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  • br Methods br Results br Discussion One of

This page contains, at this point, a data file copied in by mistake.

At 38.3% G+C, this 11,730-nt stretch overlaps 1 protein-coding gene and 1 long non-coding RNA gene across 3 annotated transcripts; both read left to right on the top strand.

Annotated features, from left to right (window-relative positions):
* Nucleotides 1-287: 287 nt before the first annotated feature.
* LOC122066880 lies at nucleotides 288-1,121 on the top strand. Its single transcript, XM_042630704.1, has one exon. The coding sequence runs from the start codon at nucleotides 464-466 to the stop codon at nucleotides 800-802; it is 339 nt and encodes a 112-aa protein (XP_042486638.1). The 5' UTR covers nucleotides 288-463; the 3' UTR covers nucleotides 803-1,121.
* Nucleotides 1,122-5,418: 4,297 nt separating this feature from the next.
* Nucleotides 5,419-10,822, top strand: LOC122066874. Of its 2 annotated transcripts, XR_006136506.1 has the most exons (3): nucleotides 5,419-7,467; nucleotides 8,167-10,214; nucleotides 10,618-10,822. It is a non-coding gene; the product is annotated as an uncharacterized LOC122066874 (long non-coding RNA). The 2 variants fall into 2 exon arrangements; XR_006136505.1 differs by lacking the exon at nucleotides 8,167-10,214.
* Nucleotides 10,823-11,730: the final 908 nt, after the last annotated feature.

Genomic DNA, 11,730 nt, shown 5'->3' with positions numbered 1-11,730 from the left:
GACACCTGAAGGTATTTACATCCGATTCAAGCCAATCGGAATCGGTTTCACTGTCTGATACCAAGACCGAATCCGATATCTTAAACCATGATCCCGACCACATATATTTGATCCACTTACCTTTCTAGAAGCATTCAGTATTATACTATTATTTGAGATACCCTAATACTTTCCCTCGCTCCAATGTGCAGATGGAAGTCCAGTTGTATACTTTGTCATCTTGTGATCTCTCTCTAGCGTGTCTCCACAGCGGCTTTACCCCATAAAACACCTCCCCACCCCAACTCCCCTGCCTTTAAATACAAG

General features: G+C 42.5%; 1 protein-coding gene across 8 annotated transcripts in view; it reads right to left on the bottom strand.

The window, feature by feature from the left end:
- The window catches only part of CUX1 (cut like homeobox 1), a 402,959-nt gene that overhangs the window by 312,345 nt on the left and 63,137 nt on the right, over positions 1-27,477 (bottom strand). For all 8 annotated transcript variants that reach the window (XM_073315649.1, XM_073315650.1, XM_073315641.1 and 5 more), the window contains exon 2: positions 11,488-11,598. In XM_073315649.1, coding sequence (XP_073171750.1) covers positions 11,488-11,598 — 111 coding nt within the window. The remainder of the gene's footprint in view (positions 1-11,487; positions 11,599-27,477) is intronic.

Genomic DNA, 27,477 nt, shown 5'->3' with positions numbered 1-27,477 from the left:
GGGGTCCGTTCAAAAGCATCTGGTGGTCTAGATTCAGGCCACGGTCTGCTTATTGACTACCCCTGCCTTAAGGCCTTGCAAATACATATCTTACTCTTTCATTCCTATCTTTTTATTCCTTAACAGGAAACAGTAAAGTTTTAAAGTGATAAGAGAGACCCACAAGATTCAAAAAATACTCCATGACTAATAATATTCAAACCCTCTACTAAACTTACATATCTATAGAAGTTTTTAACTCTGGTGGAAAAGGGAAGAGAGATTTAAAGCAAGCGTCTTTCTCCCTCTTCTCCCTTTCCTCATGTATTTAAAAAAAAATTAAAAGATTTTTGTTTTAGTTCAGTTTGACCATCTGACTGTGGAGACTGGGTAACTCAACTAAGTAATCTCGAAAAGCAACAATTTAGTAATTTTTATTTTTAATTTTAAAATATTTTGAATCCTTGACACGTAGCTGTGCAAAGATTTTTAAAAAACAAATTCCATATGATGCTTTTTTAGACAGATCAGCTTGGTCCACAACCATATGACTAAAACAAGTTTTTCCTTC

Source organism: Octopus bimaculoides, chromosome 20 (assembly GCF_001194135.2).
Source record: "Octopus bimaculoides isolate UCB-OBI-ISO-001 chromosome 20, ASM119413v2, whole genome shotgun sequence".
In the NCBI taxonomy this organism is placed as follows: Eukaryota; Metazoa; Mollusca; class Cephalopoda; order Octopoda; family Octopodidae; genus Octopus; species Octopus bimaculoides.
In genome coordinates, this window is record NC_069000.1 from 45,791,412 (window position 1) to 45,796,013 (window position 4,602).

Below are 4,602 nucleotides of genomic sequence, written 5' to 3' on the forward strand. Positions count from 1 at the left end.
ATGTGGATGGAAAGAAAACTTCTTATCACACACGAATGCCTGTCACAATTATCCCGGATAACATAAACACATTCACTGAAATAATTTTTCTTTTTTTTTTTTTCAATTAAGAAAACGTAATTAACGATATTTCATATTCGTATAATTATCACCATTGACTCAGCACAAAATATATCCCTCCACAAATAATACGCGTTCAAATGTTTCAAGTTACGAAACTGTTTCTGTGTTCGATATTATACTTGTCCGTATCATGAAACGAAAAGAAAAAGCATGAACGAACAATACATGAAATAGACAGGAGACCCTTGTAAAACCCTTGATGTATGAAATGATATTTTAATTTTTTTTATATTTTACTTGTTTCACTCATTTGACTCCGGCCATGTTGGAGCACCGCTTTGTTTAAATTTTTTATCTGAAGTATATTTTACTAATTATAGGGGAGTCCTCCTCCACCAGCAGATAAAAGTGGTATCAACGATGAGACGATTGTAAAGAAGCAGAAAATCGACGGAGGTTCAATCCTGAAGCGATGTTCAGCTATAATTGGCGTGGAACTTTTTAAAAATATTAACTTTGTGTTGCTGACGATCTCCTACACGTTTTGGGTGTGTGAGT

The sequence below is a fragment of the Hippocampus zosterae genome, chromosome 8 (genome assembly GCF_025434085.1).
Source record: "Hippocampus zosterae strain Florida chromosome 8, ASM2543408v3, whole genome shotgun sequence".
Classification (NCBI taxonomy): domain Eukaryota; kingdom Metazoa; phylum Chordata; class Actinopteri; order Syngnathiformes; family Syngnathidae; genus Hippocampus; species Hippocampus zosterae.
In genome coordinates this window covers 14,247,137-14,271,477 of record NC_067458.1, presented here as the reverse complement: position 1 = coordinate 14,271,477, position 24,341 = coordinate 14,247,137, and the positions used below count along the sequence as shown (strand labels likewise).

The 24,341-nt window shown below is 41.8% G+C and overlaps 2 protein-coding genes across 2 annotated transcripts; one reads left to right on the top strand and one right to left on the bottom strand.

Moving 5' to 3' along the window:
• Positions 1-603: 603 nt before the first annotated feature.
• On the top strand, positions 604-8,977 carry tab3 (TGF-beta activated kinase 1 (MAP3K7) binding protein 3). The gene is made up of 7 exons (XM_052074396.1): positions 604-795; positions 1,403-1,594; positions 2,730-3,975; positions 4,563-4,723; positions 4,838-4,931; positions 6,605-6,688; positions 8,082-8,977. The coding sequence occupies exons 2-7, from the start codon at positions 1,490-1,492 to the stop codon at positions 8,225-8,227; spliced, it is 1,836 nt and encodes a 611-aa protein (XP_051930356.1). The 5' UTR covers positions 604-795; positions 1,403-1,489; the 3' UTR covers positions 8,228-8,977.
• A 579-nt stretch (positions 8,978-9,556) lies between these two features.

Discussion One of the hallmarks of cancer is the ability of cancer equol to evade apoptosis. Inhibition of apoptosis not only enhances the survival of cancer cells but also facilitates their escape from chemotherapy [5]. Therefore, apoptosis regulatory mechanisms are promising targets for anti-cancer therapy. Inhibitors of apoptosis proteins (IAPs) are able to abrogate death-inducing signals, by direct inhibition of caspases and modulation of NF-κB [23]. IAP antagonists are being tested in the clinical setting for their ability to restore apoptosis in cancer cells. In this work we confirmed that MDA-MB-231 breast cancer cells are sensitive to AT-406 by restoring apoptosis in this cell line at nanomolar concentrations [11]. It was previously shown by us and other authors that RANK (receptor activator of NF-κB) is expressed in vitro by several human breast cancer cell lines, including MDA-MB-231 [15–18,24]. In RANK-positive cells, RANKL (RANK ligand) induces the activation of RANK-dependent pathway, increases migration and invasion, and induces epithelia–mesenchymal transition, favoring an invasive phenotype [14–16,19,20,25]. This fact is extremely relevant in the context of bone metastases since the molecular triad RANK–RANKL–OPG (osteoprotegerin) controls bone remodeling. In bone metastatic disease there is an unbalanced bone remodeling. Tumor cells interact with the bone microenvironment and stimulate osteoclastogenesis by releasing important factors like PTHrP (parathyroid hormone-related protein). This leads to an increased amount of growth factors released from bone matrix that further promote tumor growth, in a “vicious cycle” [3,26]. In this work we show that RANK-positive breast cancer cells show an up-regulation of cIAP-2 when activated by RANKL, and are more sensitive to AT-406, when using non-limiting concentrations of the drug. In fact, it was previously reported that cIAP2 is one of the most-upregulated genes in PC-3 prostate cancer cell line, which expresses the highest levels of RANK, when stimulated with RANKL [16]. Pharmacokinetics analysis of AT-406 on SCID mice bearing MDA-MB-231 tumors has shown that AT-406 achieves a maximum concentration in plasma between 1.5μM and 9.9μM, and a maximum concentration in tumor tissue between 0.5μM and 18.2μM, depending on the dose and administration route (intravenous versus oral gavage) [11]. Therefore, the described effects of AT-406 concentrations ranging from 100nM to 1μM may be further increased in vivo. It was formerly shown in an animal model of breast cancer bone metastases that RANKL inhibition inhibits osteolysis induced by MDA-MB-231 cells, but also enhances the ability of rhApo2L/TRAIL to reduce skeletal tumor burden in vivo[27]. Therefore, it may be important to address if AT-406 could be used in combination with an anti-RANKL therapy in the context of bone metastatic disease. It is known that IAPs also play a role in osteoclast differentiation and survival. Osteoclast differentiation and function are stimulated by activation of the alternative NF-κB pathway [28]. In monocytes, cIAP1 and 2, that have E3 ligase activity, are recruited by TRAF3 upon binding to NIK (NF-κB inducing kinase), targeting it to the proteosome [29,30]. RANK activation induces release of NIK and activation of the non-canonical NF-κB pathway, leading to the up-regulation of osteogenic transcription factors like Nfatc1 and osteoclast differentiation [29,30]. On the other hand, activation of the canonical NF-κB pathway, via RANKL–RANK–TRAF6, up-regulates cIAP1 and 2 and inhibits cell death [23,31]. This dual effect of IAPs in osteoclastogenesis and osteoclast survival led us to assess the effect of AT-406 on osteoclastogenesis. We found that AT-406 increases osteoclast differentiation in a dose-dependent manner, but independent of IAPs up-regulation. However, AT-406 induced a 2.5-fold increase in Nfactc1, at the early stages of osteoclast differentiation. Upon removal of RANKL mature osteoclasts enter apoptosis, which was increased by AT-406. We also demonstrate that breast cancer cells exposed to AT-406 are less osteogenic. Although the conditioned medium from breast cancer cells treated with AT-406 still increased osteoclastogenesis (3-fold), it was significantly lower than the effect of the conditioned medium from untreated cells. This effect is most probably due to breast cancer derived factors, and not to AT-406, since mouse monocytes were cultured with RANKL, impairing AT-406-induced apoptosis.